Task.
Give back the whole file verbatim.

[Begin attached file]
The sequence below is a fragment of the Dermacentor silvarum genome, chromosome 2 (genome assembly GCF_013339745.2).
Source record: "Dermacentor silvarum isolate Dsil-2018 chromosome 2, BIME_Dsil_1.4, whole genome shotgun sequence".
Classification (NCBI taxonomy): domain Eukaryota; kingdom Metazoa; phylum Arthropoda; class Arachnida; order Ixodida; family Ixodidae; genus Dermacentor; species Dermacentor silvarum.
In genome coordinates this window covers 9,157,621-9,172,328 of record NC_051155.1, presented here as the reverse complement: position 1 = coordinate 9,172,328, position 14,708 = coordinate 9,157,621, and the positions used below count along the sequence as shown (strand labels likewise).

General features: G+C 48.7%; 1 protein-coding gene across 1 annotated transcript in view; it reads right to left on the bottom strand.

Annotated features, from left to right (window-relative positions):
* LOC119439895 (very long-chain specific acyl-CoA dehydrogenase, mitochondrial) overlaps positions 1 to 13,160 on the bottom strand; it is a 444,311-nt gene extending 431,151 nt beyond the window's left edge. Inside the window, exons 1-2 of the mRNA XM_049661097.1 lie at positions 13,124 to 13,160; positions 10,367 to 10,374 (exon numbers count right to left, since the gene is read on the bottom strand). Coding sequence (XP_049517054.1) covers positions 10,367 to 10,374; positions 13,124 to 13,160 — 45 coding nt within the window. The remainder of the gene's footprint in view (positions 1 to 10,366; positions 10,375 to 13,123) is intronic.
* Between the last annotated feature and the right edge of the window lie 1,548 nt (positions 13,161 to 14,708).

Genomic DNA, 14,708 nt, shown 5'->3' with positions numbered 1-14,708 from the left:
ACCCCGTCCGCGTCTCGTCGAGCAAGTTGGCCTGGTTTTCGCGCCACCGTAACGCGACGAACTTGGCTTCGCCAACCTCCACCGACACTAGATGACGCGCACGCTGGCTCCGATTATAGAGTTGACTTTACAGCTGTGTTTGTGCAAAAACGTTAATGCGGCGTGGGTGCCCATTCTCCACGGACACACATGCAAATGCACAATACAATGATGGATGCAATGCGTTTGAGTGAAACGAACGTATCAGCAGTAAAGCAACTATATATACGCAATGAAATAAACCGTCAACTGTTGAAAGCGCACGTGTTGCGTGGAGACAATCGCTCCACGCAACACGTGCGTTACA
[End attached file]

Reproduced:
The sequence below is a fragment of the Dermacentor silvarum genome, chromosome 2 (genome assembly GCF_013339745.2).
Source record: "Dermacentor silvarum isolate Dsil-2018 chromosome 2, BIME_Dsil_1.4, whole genome shotgun sequence".
Classification (NCBI taxonomy): domain Eukaryota; kingdom Metazoa; phylum Arthropoda; class Arachnida; order Ixodida; family Ixodidae; genus Dermacentor; species Dermacentor silvarum.
In genome coordinates this window covers 9,157,621-9,172,328 of record NC_051155.1, presented here as the reverse complement: position 1 = coordinate 9,172,328, position 14,708 = coordinate 9,157,621, and the positions used below count along the sequence as shown (strand labels likewise).

General features: G+C 48.7%; 1 protein-coding gene across 1 annotated transcript in view; it reads right to left on the bottom strand.

Annotated features, from left to right (window-relative positions):
* LOC119439895 (very long-chain specific acyl-CoA dehydrogenase, mitochondrial) overlaps positions 1 to 13,160 on the bottom strand; it is a 444,311-nt gene extending 431,151 nt beyond the window's left edge. Inside the window, exons 1-2 of the mRNA XM_049661097.1 lie at positions 13,124 to 13,160; positions 10,367 to 10,374 (exon numbers count right to left, since the gene is read on the bottom strand). Coding sequence (XP_049517054.1) covers positions 10,367 to 10,374; positions 13,124 to 13,160 — 45 coding nt within the window. The remainder of the gene's footprint in view (positions 1 to 10,366; positions 10,375 to 13,123) is intronic.
* Between the last annotated feature and the right edge of the window lie 1,548 nt (positions 13,161 to 14,708).

Genomic DNA, 14,708 nt, shown 5'->3' with positions numbered 1-14,708 from the left:
ACCCCGTCCGCGTCTCGTCGAGCAAGTTGGCCTGGTTTTCGCGCCACCGTAACGCGACGAACTTGGCTTCGCCAACCTCCACCGACACTAGATGACGCGCACGCTGGCTCCGATTATAGAGTTGACTTTACAGCTGTGTTTGTGCAAAAACGTTAATGCGGCGTGGGTGCCCATTCTCCACGGACACACATGCAAATGCACAATACAATGATGGATGCAATGCGTTTGAGTGAAACGAACGTATCAGCAGTAAAGCAACTATATATACGCAATGAAATAAACCGTCAACTGTTGAAAGCGCACGTGTTGCGTGGAGACAATCGCTCCACGCAACACGTGCGTTACA